Letter from Zapallal - June 2012
May began with great views of the ‘near’ moon in perfectly clear skies. Then we experienced another side of nature with a strong temblor (earth tremor) at 7.45am on 6th May. There were no reports of casualties or much damage but the library certainly shook with all my plant pots doing a jig.
Another bit of a shake-up was the week of exams that followed. The parents have to come receive the mark sheet, so there can be an instant response as the parents often know the results before the pupils who may need more time to find excuses!
Mother’s Day (second Sunday of May) was celebrated on the Friday before. The coliseo was fittingly bedecked and 5th form boys escorted the mothers, after having been given a rose, to their seats. The programme follows a pattern of poems, songs, sketches and dances, interspersed with quotations in praise of mothers. The 4th and 5th years did a sketch showing various ‘types’ of mums. The two best were the executive mum ignoring her child and the bad mood mum. This is not to make a judgment on mums but just to say that the acting of the ignored girl and the bad-tempered mum was brilliant. The 5th year rounded of the celebration with a remix of dances from ‘Grease’ and a more traditional folk dance. All the staff were treated to lunch after which presents were given.
The next week had us celebrating Founder’s Day – 15th May, feast of St. John Baptist De la Salle, patron saint of teachers. In fact the whole week was taken up with various activities – special school assemblies, posters, murals. We had a very nice secondary school mass with excellent singing. In the afternoon, the primary pupils had their traditional procession in honour of the Founder. Classes took turns in carrying the statue on a decorated bier. There were stops where forms had arranged tributes to the Founder and where parts of his biography were read and prayers said. There was also enthusiastic singing. 5th year volunteers acted as stewards. It was a colourful, imaginative and prayerful occasion.
At the end of that week we had the two central days for the celebrations of the 90th anniversary of the Brothers coming to Peru. On the Friday evening there was a musical, theatrical gathering at our school in Lima. Our music group and the 3rd year traditional dance were highlights for me and, judging by the applause, for lots of people there. On Saturday we had a Mass of thanksgiving celebrated by a former pupil bishop who talked about when he joined the school in 1940. Afterwards there was a buffet and a photographic exhibition tracing out the 90 years in the various communities. It was quite an eye-opener. Then there was a ports competition between our four schools. Our boys were finalists in volleyball and basketball and our girls were champions in volleyball.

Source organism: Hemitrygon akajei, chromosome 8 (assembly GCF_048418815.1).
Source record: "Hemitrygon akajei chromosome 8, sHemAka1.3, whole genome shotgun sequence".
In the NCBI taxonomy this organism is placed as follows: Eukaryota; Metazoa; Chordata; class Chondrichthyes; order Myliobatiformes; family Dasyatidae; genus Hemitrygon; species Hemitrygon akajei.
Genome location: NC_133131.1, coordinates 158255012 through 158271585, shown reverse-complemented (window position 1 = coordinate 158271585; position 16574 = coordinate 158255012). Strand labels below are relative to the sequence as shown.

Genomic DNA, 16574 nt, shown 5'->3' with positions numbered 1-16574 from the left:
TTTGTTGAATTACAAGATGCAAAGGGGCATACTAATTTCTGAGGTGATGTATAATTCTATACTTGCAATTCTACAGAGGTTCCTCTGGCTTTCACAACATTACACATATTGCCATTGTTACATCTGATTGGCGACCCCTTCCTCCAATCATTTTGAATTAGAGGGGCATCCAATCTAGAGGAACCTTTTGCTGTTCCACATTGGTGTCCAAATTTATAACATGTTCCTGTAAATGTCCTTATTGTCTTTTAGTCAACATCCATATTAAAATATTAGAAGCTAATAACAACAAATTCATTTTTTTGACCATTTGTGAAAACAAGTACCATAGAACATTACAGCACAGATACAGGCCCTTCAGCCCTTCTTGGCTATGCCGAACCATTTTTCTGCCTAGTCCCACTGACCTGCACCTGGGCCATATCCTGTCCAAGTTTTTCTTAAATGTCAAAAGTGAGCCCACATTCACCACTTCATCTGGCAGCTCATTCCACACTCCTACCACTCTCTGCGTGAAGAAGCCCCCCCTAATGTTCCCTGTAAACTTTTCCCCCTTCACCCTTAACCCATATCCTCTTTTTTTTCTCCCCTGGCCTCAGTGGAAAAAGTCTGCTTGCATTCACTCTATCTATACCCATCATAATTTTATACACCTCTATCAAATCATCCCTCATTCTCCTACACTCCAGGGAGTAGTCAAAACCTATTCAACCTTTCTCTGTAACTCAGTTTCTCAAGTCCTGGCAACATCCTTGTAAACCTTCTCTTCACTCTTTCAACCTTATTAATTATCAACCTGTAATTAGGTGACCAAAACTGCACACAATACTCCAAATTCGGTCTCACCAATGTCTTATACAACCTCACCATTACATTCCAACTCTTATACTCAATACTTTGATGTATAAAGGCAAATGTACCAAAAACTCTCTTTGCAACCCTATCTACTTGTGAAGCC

We have been having some very weird weather with mornings damp, misty and chilly, then sunny afternoons returning to chilly evenings. People don’t know what clothes to wear. The damp very easily passes into houses because of their materials and construction so there are lots of colds and sore throats.
We have been saddened by the deaths of three young former pupils, all in accidents. At the moment the school and the local neighbourhood have rallied round to help one of our families. During a big celebration here, when powerful fireworks were used, a rocket landed on their house and because of the materials – plastic, split bamboo and weak hardboard – the house was quickly destroyed by fire. The oldest boy was taken to hospital with burnt hands and severe smoke inhalation, suffered while trying to save the house. The 5th year girl came to explain that she hadn’t done her homework as she had lost all her school things. Then she got very weepy. The family are sleeping on the floor of their nan’s house. The school is helping with foodstuffs and the neighbours with funds for necessities but they still have the massive job of rebuilding their home with very little money to spare. The boy has a scholarship to a university but often family needs take over and studies are sacrificed to earning money for the family. There is, of course, no insurance. A sad note to end on.
May the coming summer be a lovely one for you and yours.
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